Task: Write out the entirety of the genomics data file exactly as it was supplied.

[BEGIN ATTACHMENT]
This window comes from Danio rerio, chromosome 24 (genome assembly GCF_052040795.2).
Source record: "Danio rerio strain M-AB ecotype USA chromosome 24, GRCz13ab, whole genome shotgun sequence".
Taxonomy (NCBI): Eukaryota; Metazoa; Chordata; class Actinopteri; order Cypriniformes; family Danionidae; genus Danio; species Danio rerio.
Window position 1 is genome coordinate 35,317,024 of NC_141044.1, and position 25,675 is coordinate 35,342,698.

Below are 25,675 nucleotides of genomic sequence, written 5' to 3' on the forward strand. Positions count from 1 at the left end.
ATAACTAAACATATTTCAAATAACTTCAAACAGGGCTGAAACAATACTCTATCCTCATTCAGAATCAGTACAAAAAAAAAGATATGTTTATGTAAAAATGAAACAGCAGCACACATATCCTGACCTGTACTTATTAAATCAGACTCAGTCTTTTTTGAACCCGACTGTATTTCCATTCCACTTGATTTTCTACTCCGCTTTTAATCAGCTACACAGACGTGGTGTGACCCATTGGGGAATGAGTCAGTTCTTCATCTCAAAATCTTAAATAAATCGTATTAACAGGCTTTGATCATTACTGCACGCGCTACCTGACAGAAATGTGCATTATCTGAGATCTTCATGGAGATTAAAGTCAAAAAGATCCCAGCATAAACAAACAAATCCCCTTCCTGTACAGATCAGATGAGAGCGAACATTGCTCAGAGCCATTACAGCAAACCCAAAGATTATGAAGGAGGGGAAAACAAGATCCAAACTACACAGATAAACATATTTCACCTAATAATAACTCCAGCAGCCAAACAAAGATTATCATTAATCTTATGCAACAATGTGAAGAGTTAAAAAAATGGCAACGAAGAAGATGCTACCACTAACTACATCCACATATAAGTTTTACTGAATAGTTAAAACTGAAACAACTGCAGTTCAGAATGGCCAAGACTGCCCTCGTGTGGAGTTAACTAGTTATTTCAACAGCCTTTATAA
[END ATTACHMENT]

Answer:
This window comes from Danio rerio, chromosome 24 (genome assembly GCF_052040795.2).
Source record: "Danio rerio strain M-AB ecotype USA chromosome 24, GRCz13ab, whole genome shotgun sequence".
Taxonomy (NCBI): Eukaryota; Metazoa; Chordata; class Actinopteri; order Cypriniformes; family Danionidae; genus Danio; species Danio rerio.
Window position 1 is genome coordinate 35,317,024 of NC_141044.1, and position 25,675 is coordinate 35,342,698.

Below are 25,675 nucleotides of genomic sequence, written 5' to 3' on the forward strand. Positions count from 1 at the left end.
ATAACTAAACATATTTCAAATAACTTCAAACAGGGCTGAAACAATACTCTATCCTCATTCAGAATCAGTACAAAAAAAAAGATATGTTTATGTAAAAATGAAACAGCAGCACACATATCCTGACCTGTACTTATTAAATCAGACTCAGTCTTTTTTGAACCCGACTGTATTTCCATTCCACTTGATTTTCTACTCCGCTTTTAATCAGCTACACAGACGTGGTGTGACCCATTGGGGAATGAGTCAGTTCTTCATCTCAAAATCTTAAATAAATCGTATTAACAGGCTTTGATCATTACTGCACGCGCTACCTGACAGAAATGTGCATTATCTGAGATCTTCATGGAGATTAAAGTCAAAAAGATCCCAGCATAAACAAACAAATCCCCTTCCTGTACAGATCAGATGAGAGCGAACATTGCTCAGAGCCATTACAGCAAACCCAAAGATTATGAAGGAGGGGAAAACAAGATCCAAACTACACAGATAAACATATTTCACCTAATAATAACTCCAGCAGCCAAACAAAGATTATCATTAATCTTATGCAACAATGTGAAGAGTTAAAAAAATGGCAACGAAGAAGATGCTACCACTAACTACATCCACATATAAGTTTTACTGAATAGTTAAAACTGAAACAACTGCAGTTCAGAATGGCCAAGACTGCCCTCGTGTGGAGTTAACTAGTTATTTCAACAGCCTTTATAA